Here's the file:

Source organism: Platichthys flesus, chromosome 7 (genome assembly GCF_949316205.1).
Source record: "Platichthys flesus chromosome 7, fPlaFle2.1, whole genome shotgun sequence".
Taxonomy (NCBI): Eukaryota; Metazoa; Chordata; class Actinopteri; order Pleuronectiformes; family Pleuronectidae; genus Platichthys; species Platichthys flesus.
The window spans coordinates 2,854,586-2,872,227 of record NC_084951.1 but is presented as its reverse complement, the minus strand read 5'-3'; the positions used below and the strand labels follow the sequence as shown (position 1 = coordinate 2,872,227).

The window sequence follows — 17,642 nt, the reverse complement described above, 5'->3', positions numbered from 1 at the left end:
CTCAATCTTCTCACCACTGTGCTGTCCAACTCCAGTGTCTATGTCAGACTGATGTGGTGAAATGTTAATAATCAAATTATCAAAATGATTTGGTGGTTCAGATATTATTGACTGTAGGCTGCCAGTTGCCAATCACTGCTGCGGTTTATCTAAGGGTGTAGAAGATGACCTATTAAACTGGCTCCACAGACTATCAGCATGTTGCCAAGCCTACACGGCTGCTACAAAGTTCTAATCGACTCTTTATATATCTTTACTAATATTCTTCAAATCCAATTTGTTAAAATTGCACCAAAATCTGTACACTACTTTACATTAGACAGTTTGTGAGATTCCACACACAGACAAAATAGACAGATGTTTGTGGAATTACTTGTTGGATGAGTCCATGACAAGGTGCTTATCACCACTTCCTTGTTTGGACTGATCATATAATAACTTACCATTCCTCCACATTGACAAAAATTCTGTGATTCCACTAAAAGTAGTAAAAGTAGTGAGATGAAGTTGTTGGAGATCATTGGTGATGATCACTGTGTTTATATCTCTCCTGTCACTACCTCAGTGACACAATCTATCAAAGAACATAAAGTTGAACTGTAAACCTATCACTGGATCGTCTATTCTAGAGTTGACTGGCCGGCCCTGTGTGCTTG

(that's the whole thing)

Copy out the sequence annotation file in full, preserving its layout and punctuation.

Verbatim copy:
Source organism: Platichthys flesus, chromosome 7 (genome assembly GCF_949316205.1).
Source record: "Platichthys flesus chromosome 7, fPlaFle2.1, whole genome shotgun sequence".
Taxonomy (NCBI): Eukaryota; Metazoa; Chordata; class Actinopteri; order Pleuronectiformes; family Pleuronectidae; genus Platichthys; species Platichthys flesus.
The window spans coordinates 2,854,586-2,872,227 of record NC_084951.1 but is presented as its reverse complement, the minus strand read 5'-3'; the positions used below and the strand labels follow the sequence as shown (position 1 = coordinate 2,872,227).

The window sequence follows — 17,642 nt, the reverse complement described above, 5'->3', positions numbered from 1 at the left end:
CTCAATCTTCTCACCACTGTGCTGTCCAACTCCAGTGTCTATGTCAGACTGATGTGGTGAAATGTTAATAATCAAATTATCAAAATGATTTGGTGGTTCAGATATTATTGACTGTAGGCTGCCAGTTGCCAATCACTGCTGCGGTTTATCTAAGGGTGTAGAAGATGACCTATTAAACTGGCTCCACAGACTATCAGCATGTTGCCAAGCCTACACGGCTGCTACAAAGTTCTAATCGACTCTTTATATATCTTTACTAATATTCTTCAAATCCAATTTGTTAAAATTGCACCAAAATCTGTACACTACTTTACATTAGACAGTTTGTGAGATTCCACACACAGACAAAATAGACAGATGTTTGTGGAATTACTTGTTGGATGAGTCCATGACAAGGTGCTTATCACCACTTCCTTGTTTGGACTGATCATATAATAACTTACCATTCCTCCACATTGACAAAAATTCTGTGATTCCACTAAAAGTAGTAAAAGTAGTGAGATGAAGTTGTTGGAGATCATTGGTGATGATCACTGTGTTTATATCTCTCCTGTCACTACCTCAGTGACACAATCTATCAAAGAACATAAAGTTGAACTGTAAACCTATCACTGGATCGTCTATTCTAGAGTTGACTGGCCGGCCCTGTGTGCTTG